This morning, Micah’s school had a ceremony to kick of Texas Week. So all of the teachers and students gathered around the flagpole and watched the raising of the flag of the USA and the Texas flag. We said the pledges to each flag, then we sang the Star Spangled Banner and Texas Our Texas.
I noticed during the ceremony that the lady who led the pledges and hosted the event pawned the leading of the singing on some others – not really intentionally (it appeared to surprise them as well). I asked another teacher why she didn’t love Texas enough to sing (I can be disruptive sometimes).
Her response was that she probably didn’t know the words and didn’t want to mess up in front of a bunch of elementary students. And, that got me to thinking…
In ministry, how guilty are we (at times) of the exact same thing? We teach, preach, and counsel one thing, yet so often are found trying to lead a student to a spiritual maturity beyond our own.
Here’s one thing I know of ministry. We will never lead a student to a spiritual maturity beyond our own. We set the pace. If our students’ prayer lives suck, chances are that ours do as well. If our students’ lives are filled with chaos and a lack of peace, we’d better check our own. Our spiritual fervor and hunger will limit and stagnate the spriritual growth of our students if we aren’t disciplined enough to maintain our relationship with Christ.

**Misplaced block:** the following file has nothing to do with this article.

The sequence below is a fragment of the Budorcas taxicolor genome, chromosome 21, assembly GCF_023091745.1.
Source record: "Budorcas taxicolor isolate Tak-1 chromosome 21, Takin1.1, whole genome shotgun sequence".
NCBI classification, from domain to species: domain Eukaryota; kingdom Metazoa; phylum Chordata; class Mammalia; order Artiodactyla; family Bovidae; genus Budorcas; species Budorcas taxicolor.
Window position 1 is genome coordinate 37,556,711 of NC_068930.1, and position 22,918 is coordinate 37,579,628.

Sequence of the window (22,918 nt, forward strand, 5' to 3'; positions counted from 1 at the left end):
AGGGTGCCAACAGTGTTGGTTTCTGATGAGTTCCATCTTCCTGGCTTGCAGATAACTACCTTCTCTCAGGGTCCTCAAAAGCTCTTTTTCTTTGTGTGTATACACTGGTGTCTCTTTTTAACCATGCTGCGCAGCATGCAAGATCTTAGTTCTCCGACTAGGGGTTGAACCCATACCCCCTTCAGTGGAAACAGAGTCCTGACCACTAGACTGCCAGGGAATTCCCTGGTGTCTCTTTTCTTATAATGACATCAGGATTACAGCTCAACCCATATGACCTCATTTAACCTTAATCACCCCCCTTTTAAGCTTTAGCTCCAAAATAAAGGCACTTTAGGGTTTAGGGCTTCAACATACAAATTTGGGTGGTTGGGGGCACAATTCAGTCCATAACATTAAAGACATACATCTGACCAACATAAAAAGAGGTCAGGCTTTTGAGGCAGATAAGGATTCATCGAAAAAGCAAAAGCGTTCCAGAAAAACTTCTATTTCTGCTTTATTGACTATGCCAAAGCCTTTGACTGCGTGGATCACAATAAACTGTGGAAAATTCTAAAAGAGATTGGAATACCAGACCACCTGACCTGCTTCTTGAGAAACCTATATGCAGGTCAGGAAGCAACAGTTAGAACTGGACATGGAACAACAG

This thinking prompted my use of a Bible reading schedule this year. This thinking prompted my own personal need for accountability. So, as we minister to kids and discover what exactly is missing and weakest in their lives, we need to first make sure that we are living out what we are teaching by preaching incarnationally.
“Preach the Gospel at all times. If necessary, use words.” – St. Francis of Assisi
Why do you look at the speck of sawdust in your brother’s eye and fail to notice the plank in your own? How can you say to your brother, ‘Let me get the speck out of your eye’, when there is a plank in your own? You fraud! Take the plank out of your own eye first, and then you can see clearly enough to remove your brother’s speck of dust.
Matthew 7:3-5 (Phillips NT)